However, Judge Rowlands set an Oct. 26 hearing on the company’s request for a declaratory judgement and permanent injunction. Courts in Medina and Wayne County have also been considering legal actions over the access to property issue.

The pipeline still needs approval of the Federal Energy Regulatory Commission before it can be built. Nexus hopes to begin construction in 2017 and begin using the pipeline late that year.

The pipeline would originate in Ohio’s Utica Shale region and go westward to Defiance where it would then veer north to Detroit and join other pipelines leading into Ontario.

The developers of the site where the pipes are being stored, had indicated in January that the first shipments of pipe were expected by Feb. 1.

Apparently, pipe trains have been running steadily to and from Massillon via CSX and the Corman. On CSX, the trains operate as K565 and K566.

Each flatcar can hold five to six pipes. Each train typically has 50 to 60 cars. CSX motive power has remained on the trains as they travel over the Corman’s Cleveland Subdivision to and from Warwick.

The CSX traffic has added traffic to a line that has had less than daily service in recent years. Ohio Central used to use the Corman line to Warwick to interchange with CSX, but has switched that interchange to Columbus.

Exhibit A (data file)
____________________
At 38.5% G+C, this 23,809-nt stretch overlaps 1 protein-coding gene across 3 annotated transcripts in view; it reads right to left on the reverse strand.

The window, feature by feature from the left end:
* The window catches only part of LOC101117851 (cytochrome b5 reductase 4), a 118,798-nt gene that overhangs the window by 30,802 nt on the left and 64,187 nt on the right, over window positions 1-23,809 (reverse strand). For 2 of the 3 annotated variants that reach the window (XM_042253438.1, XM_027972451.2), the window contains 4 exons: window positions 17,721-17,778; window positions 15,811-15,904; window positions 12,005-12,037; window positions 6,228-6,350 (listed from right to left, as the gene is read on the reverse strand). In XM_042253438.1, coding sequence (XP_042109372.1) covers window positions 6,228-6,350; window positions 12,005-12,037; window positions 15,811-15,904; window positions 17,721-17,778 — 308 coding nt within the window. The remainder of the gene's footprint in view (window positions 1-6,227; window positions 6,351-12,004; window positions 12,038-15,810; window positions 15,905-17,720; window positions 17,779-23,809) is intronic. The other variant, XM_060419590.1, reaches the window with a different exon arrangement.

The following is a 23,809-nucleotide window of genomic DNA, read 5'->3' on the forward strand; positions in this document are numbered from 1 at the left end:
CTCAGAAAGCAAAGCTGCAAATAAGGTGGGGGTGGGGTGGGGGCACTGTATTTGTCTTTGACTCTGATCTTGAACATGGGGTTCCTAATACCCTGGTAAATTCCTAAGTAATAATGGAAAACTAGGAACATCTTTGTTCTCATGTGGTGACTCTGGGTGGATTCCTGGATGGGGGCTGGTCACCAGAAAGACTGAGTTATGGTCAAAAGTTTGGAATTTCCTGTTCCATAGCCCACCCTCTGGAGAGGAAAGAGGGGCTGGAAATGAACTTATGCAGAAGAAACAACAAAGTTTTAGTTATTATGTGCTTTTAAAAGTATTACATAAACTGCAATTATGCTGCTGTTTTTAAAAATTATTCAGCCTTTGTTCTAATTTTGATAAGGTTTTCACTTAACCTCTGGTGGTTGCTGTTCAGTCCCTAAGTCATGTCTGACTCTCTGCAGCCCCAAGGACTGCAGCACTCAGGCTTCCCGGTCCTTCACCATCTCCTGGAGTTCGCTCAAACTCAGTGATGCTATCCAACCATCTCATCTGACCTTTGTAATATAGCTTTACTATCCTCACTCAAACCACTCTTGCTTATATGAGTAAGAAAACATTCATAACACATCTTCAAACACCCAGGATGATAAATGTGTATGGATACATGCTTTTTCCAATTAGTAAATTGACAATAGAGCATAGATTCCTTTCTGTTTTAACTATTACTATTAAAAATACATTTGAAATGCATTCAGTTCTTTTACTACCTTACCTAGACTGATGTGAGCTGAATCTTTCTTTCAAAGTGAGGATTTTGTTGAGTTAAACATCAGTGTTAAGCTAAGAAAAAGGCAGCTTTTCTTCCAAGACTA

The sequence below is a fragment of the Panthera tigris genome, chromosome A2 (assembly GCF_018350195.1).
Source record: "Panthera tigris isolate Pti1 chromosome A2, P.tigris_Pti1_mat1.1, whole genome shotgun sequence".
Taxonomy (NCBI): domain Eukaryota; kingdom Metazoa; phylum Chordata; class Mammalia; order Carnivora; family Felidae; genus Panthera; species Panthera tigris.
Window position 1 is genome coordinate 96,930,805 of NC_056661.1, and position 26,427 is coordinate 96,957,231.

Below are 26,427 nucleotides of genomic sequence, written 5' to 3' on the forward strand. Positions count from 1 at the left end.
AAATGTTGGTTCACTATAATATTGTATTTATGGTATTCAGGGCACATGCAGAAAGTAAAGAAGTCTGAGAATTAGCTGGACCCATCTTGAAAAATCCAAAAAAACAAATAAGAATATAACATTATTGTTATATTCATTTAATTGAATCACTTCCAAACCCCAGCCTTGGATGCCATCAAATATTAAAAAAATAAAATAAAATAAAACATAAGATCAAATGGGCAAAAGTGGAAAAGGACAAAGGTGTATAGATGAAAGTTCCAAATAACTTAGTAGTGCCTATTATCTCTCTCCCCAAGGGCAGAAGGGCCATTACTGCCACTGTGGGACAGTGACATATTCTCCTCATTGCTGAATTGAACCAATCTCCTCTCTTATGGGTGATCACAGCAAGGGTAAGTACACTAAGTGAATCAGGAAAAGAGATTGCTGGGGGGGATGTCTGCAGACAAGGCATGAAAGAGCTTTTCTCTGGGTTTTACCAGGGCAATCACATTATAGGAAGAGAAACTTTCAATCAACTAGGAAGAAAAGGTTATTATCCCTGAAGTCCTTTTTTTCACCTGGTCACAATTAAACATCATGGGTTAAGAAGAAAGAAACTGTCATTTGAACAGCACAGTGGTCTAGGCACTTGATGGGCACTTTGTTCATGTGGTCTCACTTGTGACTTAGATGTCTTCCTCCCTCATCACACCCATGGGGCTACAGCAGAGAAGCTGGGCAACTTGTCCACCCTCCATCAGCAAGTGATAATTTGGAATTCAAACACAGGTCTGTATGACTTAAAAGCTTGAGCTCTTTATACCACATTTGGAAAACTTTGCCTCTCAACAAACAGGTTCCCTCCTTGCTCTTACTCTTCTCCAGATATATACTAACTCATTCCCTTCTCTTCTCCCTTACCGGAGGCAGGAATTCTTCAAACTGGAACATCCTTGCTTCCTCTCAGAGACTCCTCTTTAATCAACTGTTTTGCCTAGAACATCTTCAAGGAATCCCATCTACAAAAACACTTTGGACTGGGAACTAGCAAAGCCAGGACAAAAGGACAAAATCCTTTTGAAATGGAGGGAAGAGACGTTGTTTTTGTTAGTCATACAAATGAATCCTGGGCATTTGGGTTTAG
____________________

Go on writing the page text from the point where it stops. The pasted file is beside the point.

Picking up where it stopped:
The pipe trains are limited to 20 mph while on Corman property, thus making them easy to chase.

The Corman continues to interchange at Warwick, but there has been talk that Corman might move its interchange elsewhere, raising doubts about the future of the route north of Massillon.

Article and Photographs by Craig Sanders

A long string of flatcars stretched out behind the motive power.

A long string of flatcars stretched out behind the motive power.

A lone boxcar was the only car in the consist that wasn't a flat car.

A lone boxcar was the only car in the consist that wasn’t a flat car.

It turns out that the term "Pennsy" on this flat car refers to a railcar component and parts company based in West Chester, Pennsylvania, and not to the railroad that once owned one of the tracks between Warwick and Mace Tower in Massillon.

It turns out that the term “Pennsy” on this flat car refers to the Pennsylvania Rail Car Company, a maker of components and parts based in Mercer, Pennsylvania, and not to the railroad that once owned one of the tracks between Warwick and Mace Tower in Massillon.